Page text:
7. Red Rocket (in theatres now) Sometimes a film comes along that’s just plain note perfect. With Red Rocket, director/co-writer Sean Baker (The Florida Project, Tangerine) demonstrates that his docudramatic style and commitment to telling stories of the American underclass are the gifts that keep on giving. An ex-porn star (powerhouse Simon Rex) returns to his depressed Texas hometown and immediately sets to manipulating his ex-wife, her mother, and a teenage donut-shop worker. This wildly entertaining comedy is funny because it’s true in capturing the charm and poison of malignant narcissism.

8. Licorice Pizza (in theatres now) Paul Thomas Anderson again proves the master of his domain with this sophisticated, breezy comedy that keenly evokes the San Fernando Valley of the 1970s, when California briefly felt like the Wild West again. In a town full of hustlers, an irrepressible, self-possessed 15-year-old child actor/entrepreneur (Cooper Hoffman, son of the late, great Philip Seymour Hoffman) befriends and pitches woo at a 25-year-old woman (Alana Haim) still in search of herself. Patiently observing the unconventional central relationship, Anderson also tells tales out of school about the waning days of Old Hollywood.

9. The Lost Daughter (Netflix) Actor Maggie Gyllenhaal makes her directorial debut with this compelling adaptation of Elena Ferrante’s novella about the dark side of mothering. Olivia Colman (in another devastating and original performance) and Jessie Buckley (fiercely commanding in flashbacks) share the role of an anxious, mood-swinging woman haunted by the “crushing responsibility” of motherhood. Fine assists from Dakota Johnson, Peter Sarsgaard and Ed Harris bolster Gyllenhaal’s investigation of the shame of regretful parents and those thoughts you’re not allowed to say out loud.

10. Procession/Strip Down, Rise Up (both Netflix) Two of the most powerful films of the year documented alternative group therapy. Robert Greene’s Procession gathers six middle-aged American men, survivors of childhood rape within the Catholic church, and proposes that they work together to make short films that exorcise their experiences through art. Michèle Ohayon’s Strip Down, Rise Up shadows a group of American women in a pole dancing class geared toward banishing the demons of sexism, abuse, and body dysmorphia. During dark days of unprecedented trauma and mental illness, both films movingly focus on the healing process.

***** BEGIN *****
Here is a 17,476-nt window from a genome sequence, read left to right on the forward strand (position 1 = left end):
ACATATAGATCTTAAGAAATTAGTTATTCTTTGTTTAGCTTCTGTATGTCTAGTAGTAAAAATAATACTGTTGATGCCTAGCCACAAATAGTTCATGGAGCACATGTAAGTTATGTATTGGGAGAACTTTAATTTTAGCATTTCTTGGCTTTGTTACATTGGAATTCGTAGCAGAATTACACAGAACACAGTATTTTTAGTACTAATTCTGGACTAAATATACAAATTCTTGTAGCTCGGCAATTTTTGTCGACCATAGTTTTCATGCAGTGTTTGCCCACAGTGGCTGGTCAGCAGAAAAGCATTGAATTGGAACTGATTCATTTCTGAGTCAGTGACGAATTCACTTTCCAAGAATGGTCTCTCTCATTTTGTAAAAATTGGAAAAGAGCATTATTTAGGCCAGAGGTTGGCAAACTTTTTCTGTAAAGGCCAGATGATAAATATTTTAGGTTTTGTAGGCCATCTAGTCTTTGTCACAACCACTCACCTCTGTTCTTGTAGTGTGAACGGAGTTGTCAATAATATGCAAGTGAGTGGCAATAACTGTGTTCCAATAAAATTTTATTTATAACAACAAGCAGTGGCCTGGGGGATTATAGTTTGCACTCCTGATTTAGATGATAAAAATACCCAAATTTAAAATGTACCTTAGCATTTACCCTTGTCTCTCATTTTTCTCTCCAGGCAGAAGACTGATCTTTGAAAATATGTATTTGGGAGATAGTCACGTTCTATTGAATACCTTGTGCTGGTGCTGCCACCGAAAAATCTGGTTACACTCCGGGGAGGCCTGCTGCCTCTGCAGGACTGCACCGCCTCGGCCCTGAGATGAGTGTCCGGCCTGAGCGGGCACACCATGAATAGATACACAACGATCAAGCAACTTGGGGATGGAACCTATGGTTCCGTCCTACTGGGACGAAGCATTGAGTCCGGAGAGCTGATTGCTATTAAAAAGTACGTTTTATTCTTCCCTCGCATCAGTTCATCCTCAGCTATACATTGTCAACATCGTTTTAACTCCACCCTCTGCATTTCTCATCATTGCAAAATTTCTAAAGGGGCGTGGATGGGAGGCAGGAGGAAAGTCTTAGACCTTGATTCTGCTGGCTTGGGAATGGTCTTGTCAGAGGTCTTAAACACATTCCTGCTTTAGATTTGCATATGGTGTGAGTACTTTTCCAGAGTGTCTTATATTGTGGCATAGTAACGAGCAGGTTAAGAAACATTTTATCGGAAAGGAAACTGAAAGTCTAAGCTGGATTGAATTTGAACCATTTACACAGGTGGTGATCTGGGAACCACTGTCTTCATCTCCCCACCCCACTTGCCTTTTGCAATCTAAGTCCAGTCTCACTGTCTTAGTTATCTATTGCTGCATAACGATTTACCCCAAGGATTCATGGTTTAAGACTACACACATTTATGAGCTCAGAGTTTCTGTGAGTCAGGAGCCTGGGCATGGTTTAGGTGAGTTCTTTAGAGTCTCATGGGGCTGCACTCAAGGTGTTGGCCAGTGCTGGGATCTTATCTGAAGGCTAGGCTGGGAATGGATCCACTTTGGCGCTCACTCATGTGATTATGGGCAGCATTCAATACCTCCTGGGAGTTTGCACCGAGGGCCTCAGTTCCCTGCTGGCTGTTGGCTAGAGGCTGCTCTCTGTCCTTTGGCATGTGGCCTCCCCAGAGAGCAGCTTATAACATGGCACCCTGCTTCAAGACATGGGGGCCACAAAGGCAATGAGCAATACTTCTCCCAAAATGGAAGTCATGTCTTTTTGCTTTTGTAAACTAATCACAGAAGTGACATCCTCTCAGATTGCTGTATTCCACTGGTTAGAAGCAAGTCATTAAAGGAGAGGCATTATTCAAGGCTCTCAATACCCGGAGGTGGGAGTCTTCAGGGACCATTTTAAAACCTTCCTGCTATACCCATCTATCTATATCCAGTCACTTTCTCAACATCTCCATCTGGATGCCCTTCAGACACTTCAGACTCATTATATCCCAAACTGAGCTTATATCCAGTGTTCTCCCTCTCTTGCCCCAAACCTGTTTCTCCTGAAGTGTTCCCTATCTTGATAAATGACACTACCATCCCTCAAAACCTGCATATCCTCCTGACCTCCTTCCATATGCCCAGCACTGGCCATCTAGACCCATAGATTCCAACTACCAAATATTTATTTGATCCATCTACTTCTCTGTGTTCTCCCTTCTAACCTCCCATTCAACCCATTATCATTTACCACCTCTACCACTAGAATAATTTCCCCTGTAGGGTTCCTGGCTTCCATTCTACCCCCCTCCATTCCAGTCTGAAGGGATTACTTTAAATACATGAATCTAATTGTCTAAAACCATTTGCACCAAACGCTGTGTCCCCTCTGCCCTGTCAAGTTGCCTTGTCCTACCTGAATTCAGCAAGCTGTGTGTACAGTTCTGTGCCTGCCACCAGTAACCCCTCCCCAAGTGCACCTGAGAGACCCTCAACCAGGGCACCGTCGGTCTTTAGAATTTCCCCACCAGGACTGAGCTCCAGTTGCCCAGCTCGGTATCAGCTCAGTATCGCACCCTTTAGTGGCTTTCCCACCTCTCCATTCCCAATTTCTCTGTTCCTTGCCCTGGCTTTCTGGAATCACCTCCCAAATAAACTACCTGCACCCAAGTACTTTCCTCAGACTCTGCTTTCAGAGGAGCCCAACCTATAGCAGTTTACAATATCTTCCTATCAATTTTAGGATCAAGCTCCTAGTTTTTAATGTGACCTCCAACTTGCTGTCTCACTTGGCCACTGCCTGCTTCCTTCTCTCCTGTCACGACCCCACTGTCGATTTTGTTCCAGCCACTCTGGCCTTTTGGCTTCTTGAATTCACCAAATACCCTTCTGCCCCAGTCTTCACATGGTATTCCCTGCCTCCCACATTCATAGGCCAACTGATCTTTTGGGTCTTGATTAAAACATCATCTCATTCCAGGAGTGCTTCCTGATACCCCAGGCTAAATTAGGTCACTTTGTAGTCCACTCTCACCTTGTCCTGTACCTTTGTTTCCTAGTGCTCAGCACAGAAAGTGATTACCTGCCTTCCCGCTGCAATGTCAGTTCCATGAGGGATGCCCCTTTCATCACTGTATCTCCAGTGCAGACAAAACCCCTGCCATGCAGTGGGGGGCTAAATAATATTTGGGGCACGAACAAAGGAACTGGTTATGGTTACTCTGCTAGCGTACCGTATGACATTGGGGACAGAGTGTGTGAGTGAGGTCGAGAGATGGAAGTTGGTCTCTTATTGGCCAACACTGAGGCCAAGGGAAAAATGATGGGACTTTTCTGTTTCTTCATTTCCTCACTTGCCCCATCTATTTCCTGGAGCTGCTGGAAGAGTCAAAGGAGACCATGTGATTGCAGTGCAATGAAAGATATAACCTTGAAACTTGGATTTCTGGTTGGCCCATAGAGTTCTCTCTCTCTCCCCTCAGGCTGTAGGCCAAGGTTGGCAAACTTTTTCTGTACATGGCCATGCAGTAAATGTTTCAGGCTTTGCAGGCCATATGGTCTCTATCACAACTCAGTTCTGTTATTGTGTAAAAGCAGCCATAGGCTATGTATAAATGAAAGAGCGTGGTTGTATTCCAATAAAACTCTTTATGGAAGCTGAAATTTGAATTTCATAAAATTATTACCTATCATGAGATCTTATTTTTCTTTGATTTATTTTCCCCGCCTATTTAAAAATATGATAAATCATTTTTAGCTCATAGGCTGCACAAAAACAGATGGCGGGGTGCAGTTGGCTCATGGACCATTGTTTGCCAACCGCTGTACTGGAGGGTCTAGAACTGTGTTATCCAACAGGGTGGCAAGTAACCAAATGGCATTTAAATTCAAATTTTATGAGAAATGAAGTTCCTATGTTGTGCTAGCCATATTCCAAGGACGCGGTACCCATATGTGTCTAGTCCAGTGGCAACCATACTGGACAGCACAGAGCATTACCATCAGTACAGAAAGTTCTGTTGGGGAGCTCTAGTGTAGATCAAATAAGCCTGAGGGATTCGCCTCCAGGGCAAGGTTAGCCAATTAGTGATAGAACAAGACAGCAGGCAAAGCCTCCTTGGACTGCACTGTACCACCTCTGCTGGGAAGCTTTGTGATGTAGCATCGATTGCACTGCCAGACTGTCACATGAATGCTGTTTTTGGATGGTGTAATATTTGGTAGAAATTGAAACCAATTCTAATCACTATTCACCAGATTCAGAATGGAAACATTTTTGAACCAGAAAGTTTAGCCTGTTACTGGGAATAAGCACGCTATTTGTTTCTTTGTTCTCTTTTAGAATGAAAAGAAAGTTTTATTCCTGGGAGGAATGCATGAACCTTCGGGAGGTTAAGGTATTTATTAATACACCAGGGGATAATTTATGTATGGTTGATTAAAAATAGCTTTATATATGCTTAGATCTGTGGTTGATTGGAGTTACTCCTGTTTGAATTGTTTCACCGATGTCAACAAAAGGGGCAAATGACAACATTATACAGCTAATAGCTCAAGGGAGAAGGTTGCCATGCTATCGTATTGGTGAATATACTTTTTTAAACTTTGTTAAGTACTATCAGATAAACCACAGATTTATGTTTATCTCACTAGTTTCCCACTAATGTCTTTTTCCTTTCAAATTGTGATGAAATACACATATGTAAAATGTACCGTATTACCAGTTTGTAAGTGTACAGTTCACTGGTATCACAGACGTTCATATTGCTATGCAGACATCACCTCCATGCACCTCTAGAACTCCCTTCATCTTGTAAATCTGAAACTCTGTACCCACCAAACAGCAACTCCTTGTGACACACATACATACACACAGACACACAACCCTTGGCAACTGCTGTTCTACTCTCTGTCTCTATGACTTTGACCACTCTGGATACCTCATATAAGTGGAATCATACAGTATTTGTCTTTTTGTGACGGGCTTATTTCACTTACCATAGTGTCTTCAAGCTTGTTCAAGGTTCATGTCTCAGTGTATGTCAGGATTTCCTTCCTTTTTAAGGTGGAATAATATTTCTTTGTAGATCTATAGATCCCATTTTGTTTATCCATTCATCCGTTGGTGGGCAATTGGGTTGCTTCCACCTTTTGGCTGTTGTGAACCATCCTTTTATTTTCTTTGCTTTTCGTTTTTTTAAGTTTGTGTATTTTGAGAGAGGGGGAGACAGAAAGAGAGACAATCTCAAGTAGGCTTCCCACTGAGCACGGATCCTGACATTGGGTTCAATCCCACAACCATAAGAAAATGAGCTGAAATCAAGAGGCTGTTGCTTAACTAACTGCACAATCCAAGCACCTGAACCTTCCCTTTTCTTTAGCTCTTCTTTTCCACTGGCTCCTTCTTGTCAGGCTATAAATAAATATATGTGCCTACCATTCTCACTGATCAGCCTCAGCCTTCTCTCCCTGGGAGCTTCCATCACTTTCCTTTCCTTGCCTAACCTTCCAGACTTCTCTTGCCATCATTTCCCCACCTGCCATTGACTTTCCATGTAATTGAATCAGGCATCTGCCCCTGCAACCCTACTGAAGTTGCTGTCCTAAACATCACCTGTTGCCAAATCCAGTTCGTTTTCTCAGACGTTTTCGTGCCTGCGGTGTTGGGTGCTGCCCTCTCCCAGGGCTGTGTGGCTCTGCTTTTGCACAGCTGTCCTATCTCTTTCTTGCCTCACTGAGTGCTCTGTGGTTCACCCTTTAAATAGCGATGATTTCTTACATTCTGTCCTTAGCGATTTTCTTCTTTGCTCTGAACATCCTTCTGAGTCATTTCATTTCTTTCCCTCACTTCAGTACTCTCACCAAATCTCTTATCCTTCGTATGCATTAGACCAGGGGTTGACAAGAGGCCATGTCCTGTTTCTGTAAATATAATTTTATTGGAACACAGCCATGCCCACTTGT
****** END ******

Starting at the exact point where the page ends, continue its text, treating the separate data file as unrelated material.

Honorable mention: Bo Burnham: Inside (Netflix), The Beatles: Get Back (Disney+).

Runners-up: Summer of Soul (…Or, When the Revolution Could Not Be Televised) (Hulu); Wheel of Fortune and Fantasy (Digital); Bad Luck Banging or Loony Porn; Petite Maman; West Side Story; The Card Counter (Blu-ray, DVD, & Digital); Passing (Netflix); The Disciple (Netflix); The Tragedy of Macbeth (Apple TV+); C'mon, C'mon; Nightmare Alley; tick, tick...BOOM! (Netflix); Mass; Parallel Mothers; Together (Digital); Dune (HBO Max); The Souvenir Part II; The Worst Person in the World; Test Pattern (Digital); No Time to Die (4K Blu-ray, Blu-ray, DVD, & Digital).

More top docs: Ascension (Paramount+), Just Don't Think I'll Scream (MUBI), Faya Dayi (The Criterion Channel), FleeThe Velvet Underground (Apple TV+), Attica (Showtime), The Sparks Brothers (Netflix; Blu-ray, DVD, Digital), All Light, Everywhere (Hulu, Digital), The Most Beautiful Boy in the World.

Animated winners: Cryptozoo (Blu-ray, DVD, & Digital), The Summit of the Gods (Netflix), Flee, Encanto (Disney+)Belle.